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Building Relationships by Communicating Supportively

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Luci Parmer

on 9 October 2016

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Transcript of Building Relationships by Communicating Supportively

Building Relationships by Communicating Supportively
BTE 301
Dr. Parmer

Supportive Communication has Eight Attributes (Part 1)
1. Congruent, Not Incongruent:
the focus is on honest messages where verbal statements "match" thoughts and feelings

2. Descriptive, Not Evaluative:
the focus is on describing an objective occurrence, describing your reaction to it, and offering a suggested alternative;
Table 4.4., pg. 199

3. Problem-Oriented, Not Person-Oriented:
the focus is on problems and issues that can be changed rather than people and their characteristics

4. Validating, Not Invalidating:
the focus is on statements that communicate respect, flexibility, collaboration, and areas of agreement;
pgs. 202-203 has more examples in bold

Coaching and Counseling Issues
Two Major Obstacles to Effective Interpersonal Communication
1. Defensiveness:
is an emotional and physical state in which a person is agitated, estranged, confused, and inclined to strike out; it arises when a person feels threatened or punished by the communication; common reactions are aggression, anger, competitiveness, or avoidance
2. Disconfirmation
1. Elaboration:
use this probing response when more information is needed (e.g. "can you tell me more about that?"

2. Clarification:
use this probing response when the message is unclear or ambiguous (e.g. "what do you mean by that?")

3. Repetition:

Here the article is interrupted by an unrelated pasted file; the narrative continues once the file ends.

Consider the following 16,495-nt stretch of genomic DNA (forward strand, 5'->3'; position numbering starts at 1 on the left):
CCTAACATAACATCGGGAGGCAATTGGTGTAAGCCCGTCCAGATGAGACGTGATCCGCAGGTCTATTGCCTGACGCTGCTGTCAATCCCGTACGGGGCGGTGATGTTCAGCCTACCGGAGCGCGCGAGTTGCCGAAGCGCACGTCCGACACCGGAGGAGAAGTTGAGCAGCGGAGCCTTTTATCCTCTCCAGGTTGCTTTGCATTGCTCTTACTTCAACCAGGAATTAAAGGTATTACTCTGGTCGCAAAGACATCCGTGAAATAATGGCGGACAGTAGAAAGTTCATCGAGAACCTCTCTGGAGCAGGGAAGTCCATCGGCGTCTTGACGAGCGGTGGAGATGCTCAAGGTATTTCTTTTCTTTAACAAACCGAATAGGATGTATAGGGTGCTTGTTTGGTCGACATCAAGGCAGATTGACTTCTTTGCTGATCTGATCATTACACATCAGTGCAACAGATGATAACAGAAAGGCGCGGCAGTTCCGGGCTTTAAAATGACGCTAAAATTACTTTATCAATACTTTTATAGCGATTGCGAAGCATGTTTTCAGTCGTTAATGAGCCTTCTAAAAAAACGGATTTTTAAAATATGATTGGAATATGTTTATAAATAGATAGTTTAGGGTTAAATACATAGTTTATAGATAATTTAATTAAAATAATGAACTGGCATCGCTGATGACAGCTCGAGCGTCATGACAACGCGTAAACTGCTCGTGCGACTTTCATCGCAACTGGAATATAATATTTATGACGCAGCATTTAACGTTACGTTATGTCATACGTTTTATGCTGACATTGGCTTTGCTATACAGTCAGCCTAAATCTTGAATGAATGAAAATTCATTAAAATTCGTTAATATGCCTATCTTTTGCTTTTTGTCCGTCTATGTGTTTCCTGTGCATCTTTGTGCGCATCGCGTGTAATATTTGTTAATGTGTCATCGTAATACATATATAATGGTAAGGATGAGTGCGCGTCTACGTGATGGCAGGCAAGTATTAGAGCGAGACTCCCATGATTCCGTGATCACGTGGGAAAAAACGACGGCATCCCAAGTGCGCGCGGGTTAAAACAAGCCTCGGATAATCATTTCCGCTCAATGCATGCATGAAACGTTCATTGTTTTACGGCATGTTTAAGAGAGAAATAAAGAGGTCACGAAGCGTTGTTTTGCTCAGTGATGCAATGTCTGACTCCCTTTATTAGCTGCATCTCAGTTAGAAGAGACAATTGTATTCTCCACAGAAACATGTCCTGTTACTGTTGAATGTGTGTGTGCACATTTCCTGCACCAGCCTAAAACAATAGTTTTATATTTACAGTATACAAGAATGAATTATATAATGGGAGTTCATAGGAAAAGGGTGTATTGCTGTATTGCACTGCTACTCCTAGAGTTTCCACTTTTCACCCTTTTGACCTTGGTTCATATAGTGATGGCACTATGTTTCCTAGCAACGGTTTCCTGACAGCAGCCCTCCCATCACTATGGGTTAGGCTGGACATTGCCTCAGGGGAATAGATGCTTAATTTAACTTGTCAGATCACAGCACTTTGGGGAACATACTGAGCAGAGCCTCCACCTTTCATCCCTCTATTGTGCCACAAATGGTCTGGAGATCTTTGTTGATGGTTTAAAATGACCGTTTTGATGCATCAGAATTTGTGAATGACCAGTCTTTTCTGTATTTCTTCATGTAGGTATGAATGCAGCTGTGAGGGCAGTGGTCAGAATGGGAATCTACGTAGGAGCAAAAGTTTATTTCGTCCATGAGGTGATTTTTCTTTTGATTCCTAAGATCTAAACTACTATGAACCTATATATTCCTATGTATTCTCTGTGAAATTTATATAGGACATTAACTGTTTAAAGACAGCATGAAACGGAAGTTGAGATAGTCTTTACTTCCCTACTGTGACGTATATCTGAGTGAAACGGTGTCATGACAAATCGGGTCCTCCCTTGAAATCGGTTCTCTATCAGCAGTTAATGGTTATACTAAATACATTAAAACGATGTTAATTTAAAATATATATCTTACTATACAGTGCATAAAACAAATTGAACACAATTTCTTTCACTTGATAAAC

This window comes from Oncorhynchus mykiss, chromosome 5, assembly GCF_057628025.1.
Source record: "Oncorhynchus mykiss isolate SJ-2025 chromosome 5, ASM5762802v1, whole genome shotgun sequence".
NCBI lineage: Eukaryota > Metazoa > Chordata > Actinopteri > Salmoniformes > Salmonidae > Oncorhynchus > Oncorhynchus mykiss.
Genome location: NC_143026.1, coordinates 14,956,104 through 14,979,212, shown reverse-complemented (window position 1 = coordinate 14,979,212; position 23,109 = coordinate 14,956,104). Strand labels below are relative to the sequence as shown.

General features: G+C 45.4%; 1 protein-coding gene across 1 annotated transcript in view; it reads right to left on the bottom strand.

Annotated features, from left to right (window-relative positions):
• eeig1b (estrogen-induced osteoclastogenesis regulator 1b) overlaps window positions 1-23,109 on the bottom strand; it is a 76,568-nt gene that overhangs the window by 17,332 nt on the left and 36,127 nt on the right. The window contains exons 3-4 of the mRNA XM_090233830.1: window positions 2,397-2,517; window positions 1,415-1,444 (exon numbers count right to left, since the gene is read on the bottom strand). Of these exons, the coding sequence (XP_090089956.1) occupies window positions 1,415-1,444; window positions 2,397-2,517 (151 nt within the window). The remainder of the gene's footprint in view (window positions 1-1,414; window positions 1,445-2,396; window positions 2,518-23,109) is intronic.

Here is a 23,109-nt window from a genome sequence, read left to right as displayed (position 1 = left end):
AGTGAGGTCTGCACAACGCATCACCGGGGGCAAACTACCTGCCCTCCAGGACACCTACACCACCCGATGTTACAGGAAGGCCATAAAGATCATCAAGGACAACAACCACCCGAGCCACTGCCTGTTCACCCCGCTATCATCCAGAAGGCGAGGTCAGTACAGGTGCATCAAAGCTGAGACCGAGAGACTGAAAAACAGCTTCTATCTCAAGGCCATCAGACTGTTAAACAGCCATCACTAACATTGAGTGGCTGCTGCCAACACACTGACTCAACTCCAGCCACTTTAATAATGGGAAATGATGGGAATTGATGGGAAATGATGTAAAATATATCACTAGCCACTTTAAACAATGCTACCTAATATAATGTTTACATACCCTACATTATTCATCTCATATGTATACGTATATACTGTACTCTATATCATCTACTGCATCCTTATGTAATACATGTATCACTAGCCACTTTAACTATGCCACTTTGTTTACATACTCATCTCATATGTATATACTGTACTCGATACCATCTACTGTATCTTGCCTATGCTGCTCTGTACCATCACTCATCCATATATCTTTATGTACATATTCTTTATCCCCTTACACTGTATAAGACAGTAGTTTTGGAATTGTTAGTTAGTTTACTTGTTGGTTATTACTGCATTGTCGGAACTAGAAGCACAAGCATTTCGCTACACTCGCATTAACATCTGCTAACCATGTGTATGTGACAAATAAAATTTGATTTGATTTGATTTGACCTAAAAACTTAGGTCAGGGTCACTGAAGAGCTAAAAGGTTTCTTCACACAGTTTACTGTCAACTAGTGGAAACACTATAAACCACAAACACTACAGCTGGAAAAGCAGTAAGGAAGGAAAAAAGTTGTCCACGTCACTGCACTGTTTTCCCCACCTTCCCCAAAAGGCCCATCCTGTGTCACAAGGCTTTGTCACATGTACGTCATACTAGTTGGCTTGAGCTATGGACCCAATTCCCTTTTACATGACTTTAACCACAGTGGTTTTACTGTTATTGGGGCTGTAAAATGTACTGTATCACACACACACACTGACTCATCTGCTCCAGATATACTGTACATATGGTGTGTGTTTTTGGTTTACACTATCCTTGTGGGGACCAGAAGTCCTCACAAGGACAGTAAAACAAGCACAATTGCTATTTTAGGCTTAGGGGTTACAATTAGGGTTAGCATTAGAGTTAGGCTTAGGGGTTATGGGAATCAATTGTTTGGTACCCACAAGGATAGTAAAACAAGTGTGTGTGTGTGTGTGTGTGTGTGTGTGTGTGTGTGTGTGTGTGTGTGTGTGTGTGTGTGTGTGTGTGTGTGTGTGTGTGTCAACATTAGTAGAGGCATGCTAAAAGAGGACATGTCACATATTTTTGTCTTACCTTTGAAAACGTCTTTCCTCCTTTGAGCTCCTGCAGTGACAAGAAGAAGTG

use this probing response when the communicator is avoiding a topic, or statements are unclear (e.g. "once again, what do you think about this?")

4. Reflection:
use this probing response to encourage the communicator to keep pursing the same topic in greater depth (e.g. "so, you're saying that you're having difficulty?")

pg. 194, Table 4.2
pg. 197, Table 4.3
Table 4.5, pg. 210
Learning Objectives
1. Build supportive relationships even when delivering negative feedback

2. Avoid defensiveness and disconfirmation in interpersonal communication

3. Improve ability to apply principles of supportive communication

4. Improve relationships by using personal management interviews

(Whetten & Cameron, 2015)
(Whetten & Cameron, 2015)
(Whetten & Cameron, 2016)
(Whetten & Cameron, 2016)
(Whetten & Cameron, 2016)
Building Positive Interpersonal Relationships
- research supports the idea that
positive interpersonal relationships
are a key to creating positive energy in people's lives
Experiencing Positive Interactions, Even if Just Temporary Encounters People are:
The Effects of Positive Relationships Include:
feeling happy and uplifted
creates energy
important physiological, emotional, intellectual and social consequences
More Effects on Building Positive Relationships
- a person's physical well-being is impacted greatly in a good way!

- people even recover from surgery twice as fast as those in conflicting or negative relationships

- people have fewer incidences of cancer and fewer heart attacks

- they even contract fewer colds, flu, or headaches

- they cope better with stress

- they have fewer accidents

- a longer life expectancy

- strengthens the immune system
(Whetten & Cameron, 2016)
The Importance of Effective Communication
- in the age of digital communication with e-mails and text messages, being able to communicate
"eyeball to eyeball"
is a problem for many people, even in the business/career world
- most managers determine
in terms of whether or not someone can communicate effectively "face-to-face"
- 80% of a manager's communication is verbal communication
- surprisingly, the quality of communication between managers and their employees/subordinates/followers is fairly low
(Whetten & Cameron, 2016)
The Focus on
- making certain that messages are transmitted and received with little alteration or variation from original intent
- the English language is conducive for miscommunicating words/terms
Table 4.1, pg. 192: Inconsistent Pronunciations in the English Language
- people still become offended at one another, make insulting statements, and communicate clumsily

- people still communicate in abrasive, insensitive, and unproductive ways
An Example Illustrated on page 193 regarding Latisha
(Whetten & Cameron, 2016)
What is Supportive Communication?
- this chapter focuses on a kind of interpersonal communication that helps you communicate accurately and honestly, especially in difficult circumstances, without jeopardizing interpersonal relationships